Article

Protestants

Robert P. Ericksen

in The Oxford Handbook of Holocaust Studies

Published in print November 2010 | ISBN: 9780199211869
Published online January 2011 | | DOI: http://dx.doi.org/10.1093/oxfordhb/9780199211869.003.0017

Series: Oxford Handbooks in Religion and Theology

 Protestants

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This article examines the so-called Kirchenkampf (Church Struggle) waged by German Protestants in the Third Reich. It shows that it hardly represented forthright opposition to the Nazi state, as claimed by some of its veterans after World War II. Most Protestants were more supportive than resistant to the Nazi regime. Even the Confessing Church, once considered a resistance movement, showed considerable support for Hitler and little concern for the Jewish victims of his policies. The other side in the church struggle, the Deutsche Christen, sought to prove their Nazi credentials by separating Christianity from its Jewish roots, even suggesting an ‘Aryan Jesus’. Some Protestant individuals, such as Martin Niemöller (1892–1984) and Dietrich Bonhoeffer (1906–1945), did oppose Nazi policies at risk to their lives. More typical, however, was Gerhard Kittel (1888–1948), a renowned theologian who joined the Nazi Party in 1933, claimed a natural affinity between Christianity and Nazism, and engaged in polemics against Jews.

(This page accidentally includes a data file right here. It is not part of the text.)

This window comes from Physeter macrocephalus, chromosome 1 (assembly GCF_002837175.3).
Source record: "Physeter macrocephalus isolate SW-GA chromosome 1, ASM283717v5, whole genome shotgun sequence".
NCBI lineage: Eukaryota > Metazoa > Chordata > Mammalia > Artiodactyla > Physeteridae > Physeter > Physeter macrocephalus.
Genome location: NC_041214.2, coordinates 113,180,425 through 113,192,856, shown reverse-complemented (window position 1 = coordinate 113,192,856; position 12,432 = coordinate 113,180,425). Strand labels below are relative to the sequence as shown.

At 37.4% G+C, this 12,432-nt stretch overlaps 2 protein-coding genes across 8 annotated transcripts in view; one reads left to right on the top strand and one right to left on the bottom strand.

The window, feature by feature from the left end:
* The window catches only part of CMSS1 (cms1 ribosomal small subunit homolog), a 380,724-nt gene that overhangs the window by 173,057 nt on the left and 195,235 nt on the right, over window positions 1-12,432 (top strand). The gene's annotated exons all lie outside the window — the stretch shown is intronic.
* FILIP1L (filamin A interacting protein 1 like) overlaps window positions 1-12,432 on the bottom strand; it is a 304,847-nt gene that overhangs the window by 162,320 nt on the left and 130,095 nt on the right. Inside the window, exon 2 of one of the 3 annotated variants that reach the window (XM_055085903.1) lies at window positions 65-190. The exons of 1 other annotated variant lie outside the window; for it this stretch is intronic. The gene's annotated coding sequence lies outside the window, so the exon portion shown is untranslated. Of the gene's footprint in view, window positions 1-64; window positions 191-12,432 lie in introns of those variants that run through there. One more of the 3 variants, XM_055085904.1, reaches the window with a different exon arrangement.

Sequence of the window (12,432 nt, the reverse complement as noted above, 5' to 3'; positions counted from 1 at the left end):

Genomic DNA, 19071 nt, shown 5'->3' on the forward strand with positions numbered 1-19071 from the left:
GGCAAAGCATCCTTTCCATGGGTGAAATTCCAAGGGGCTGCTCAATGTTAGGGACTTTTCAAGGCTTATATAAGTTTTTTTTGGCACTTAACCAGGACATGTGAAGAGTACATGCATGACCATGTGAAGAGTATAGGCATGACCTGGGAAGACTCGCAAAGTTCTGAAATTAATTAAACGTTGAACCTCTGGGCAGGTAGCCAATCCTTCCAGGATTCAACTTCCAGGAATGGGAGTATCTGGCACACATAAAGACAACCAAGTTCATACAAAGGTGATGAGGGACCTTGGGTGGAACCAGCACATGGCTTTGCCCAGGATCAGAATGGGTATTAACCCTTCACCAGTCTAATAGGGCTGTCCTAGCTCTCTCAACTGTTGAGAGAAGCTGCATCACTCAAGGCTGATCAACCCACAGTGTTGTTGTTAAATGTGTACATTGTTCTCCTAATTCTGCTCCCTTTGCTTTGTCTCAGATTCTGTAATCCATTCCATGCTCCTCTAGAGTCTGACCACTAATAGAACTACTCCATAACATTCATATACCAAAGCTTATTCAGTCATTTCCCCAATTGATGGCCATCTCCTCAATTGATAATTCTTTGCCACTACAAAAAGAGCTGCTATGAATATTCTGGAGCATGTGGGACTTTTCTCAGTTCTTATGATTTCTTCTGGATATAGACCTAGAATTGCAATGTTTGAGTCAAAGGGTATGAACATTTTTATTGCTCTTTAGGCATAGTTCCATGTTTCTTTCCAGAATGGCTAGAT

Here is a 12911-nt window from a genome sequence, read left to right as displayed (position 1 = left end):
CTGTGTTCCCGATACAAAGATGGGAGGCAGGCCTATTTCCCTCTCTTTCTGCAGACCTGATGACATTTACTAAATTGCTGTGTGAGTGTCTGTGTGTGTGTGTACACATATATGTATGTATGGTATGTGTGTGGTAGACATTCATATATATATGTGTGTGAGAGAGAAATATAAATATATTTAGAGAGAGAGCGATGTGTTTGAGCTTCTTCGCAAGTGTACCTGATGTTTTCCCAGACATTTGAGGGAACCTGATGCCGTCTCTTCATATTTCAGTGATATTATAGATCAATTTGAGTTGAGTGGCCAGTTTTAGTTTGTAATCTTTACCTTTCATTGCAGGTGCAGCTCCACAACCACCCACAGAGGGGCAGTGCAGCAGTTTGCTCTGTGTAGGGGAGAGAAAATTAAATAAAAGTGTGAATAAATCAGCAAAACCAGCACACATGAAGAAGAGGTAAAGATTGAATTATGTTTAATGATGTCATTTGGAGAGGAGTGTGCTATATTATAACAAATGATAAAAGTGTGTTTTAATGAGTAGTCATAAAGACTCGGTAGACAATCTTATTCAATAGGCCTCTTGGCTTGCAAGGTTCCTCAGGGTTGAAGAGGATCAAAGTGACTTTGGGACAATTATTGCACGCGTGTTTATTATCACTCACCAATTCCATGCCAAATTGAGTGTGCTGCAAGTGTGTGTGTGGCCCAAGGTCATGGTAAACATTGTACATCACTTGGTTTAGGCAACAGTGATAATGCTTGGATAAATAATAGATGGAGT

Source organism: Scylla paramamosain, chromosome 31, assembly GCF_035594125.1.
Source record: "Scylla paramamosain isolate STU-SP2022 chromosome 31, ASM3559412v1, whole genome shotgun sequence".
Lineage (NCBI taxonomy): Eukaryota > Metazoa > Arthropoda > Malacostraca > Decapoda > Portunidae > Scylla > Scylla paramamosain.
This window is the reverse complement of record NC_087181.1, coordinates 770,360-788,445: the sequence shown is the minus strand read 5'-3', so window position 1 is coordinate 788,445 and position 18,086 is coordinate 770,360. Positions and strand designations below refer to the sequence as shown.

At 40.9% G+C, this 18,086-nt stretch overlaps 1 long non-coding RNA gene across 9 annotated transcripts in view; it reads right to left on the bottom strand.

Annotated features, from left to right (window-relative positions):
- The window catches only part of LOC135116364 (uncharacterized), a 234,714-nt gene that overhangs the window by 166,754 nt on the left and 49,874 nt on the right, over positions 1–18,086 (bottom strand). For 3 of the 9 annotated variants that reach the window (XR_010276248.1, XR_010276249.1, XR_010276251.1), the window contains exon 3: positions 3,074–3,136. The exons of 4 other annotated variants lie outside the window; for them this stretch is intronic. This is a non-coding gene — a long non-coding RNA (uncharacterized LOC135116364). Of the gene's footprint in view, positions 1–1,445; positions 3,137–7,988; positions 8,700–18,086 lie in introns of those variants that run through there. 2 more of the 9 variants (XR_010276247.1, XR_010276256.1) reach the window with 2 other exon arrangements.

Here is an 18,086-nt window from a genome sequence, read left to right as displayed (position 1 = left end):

Keywords: German Protestants; Kirchenkampf; church struggle; Nazism; Deutsche Christen; Dietrich Bonhoeffer; Gerhard Kittel

Article.  6497 words. 

Subjects: Religion ; Religious Studies ; Christianity ; Judaism and Jewish Studies

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